Skip to main content

The Court’s APP-roach to the Retrieval Duty

This article will look at the recent case of CCP Graduate School Ltd v National Westminster Bank PLC & Anor [2024] EWHC and the questions that arise from that judgment including whether an obligation exists on banks to pursue the recovery of funds following an authorised push payment fraud i.e. the “retrieval duty”.


The law relating to authorised push payment fraud (“APP fraud”) is fast evolving.  There is no doubt that there is significant public interest as more people are finding themselves victim of this growing fraud.  It is now the largest type of fraud in the UK both by number of victims and value of losses.

From October 2024 there are significant changes in the form of the new compulsory reimbursement requirement giving more protection to individuals, micro-enterprises and charities. In addition to this legislative change, the courts have been exploring whether there exists a “retrieval duty” on banks, and the precise scope of such duty.  The recent decision in  CCP Graduate School Ltd v National Westminster Bank PLC & Anor [2024] EWHC is the first case since the Supreme Court judgment in Philipp v Barclays Bank UK plc [2023] UKSC 25 to explore these issues.

Case facts

The facts of this case are relatively straightforward. Over a one-month period CCP’s sole director instructed NatWest to make 15 payments totalling over £415,000 to an account held with Santander.  CCP believed that the payments would be applied as investments by a company called PWG Limited. However, these payments were unfortunately elicited from CCP as part of an APP scam whereby the receiving account (in the name of PGW Consultants Limited) was under the control of a criminal gang. The fraud was discovered on 22 October 2016 and both NatWest and Santander were informed on the same day.  However, only £14,000 was retrieved from the receiving account held at Santander.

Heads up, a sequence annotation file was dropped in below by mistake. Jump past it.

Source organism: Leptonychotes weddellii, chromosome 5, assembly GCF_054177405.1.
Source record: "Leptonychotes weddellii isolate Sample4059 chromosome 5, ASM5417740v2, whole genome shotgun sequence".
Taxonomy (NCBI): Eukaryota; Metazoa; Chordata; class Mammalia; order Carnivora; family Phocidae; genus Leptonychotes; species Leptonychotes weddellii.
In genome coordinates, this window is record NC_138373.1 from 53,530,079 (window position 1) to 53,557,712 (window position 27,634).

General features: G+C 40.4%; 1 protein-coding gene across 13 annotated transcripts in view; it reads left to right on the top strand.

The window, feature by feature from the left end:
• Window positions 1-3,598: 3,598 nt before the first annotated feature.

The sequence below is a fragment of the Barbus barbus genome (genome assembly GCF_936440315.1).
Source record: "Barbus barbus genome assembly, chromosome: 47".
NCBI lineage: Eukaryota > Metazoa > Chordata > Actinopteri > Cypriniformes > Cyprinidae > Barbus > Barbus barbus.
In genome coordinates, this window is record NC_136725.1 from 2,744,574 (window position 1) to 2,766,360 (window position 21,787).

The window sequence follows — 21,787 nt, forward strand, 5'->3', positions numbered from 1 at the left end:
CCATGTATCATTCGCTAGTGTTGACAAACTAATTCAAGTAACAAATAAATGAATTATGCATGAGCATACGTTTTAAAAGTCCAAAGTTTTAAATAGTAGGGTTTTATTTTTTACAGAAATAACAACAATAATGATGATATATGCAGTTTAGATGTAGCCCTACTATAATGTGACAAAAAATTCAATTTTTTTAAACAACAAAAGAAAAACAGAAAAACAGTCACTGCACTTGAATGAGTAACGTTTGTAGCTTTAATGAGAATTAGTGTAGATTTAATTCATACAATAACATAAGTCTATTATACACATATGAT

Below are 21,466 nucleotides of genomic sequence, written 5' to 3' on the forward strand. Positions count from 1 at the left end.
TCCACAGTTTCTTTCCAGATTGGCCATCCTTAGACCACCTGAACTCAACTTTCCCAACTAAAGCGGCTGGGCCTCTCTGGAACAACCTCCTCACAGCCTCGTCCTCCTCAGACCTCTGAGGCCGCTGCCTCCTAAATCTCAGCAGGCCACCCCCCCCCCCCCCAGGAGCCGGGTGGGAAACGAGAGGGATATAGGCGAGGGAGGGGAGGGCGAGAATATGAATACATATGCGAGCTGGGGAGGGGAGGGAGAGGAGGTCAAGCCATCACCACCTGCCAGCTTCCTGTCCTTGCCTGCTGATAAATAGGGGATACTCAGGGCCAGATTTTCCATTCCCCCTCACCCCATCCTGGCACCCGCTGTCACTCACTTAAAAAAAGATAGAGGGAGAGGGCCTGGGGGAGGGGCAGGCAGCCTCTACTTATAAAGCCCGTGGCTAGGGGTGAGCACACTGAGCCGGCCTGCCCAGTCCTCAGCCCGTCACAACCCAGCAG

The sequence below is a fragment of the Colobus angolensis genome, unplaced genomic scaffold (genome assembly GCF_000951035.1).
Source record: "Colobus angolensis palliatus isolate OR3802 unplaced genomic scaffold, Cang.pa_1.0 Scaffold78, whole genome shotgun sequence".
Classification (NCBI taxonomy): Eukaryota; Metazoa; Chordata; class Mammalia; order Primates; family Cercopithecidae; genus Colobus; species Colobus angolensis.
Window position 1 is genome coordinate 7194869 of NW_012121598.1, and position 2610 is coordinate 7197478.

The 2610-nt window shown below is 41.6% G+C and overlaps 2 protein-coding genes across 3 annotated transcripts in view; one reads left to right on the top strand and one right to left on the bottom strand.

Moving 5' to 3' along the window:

In this judgment the High Court considered two applications.  The first of these was a joint effort from the defendants (NatWest and Santander) for summary judgment/ strike out and the second was from CCP for an amendment to their statement of case.

In the first instance CCP issued a claim against NatWest for breaching their Quincecare duty (see our previous article on the Quincecare duty) and Santander for allowing their accounts to be used as instruments of fraud.  Unfortunately, these claims were issued outside of the limitation period, so an application was made by Natwest and Santander for reverse summary judgment/ strike out. Following the Supreme Court judgment in Philipp, a cross application was made by CCP to amend its claim to include a breach of the retrieval duty.

What is the retrieval duty?

It was argued by CCP that “there is a duty in law to take reasonable steps to retrieve or recover the sums paid out as a result of the APP fraud” in essence a “retrieval duty”. It was submitted that if such a duty applied to the sending bank (NatWest in this instance) that it is arguable that such a duty would also apply to the receiving bank.

The decision also acknowledged the widespread practice of banks offering indemnities to the bank receiving payment. An indemnity will normally be offered by the sending bank upon a recall i.e. notification of the fraud and request for the return of funds and protects the receiving bank from any liability which may be incurred as a result of freezing the recipient account and returning funds. In CCP this was described as “…the most obvious step, if not the principal step, that could be taken by a bank which is on notice of a fraudulent scheme…”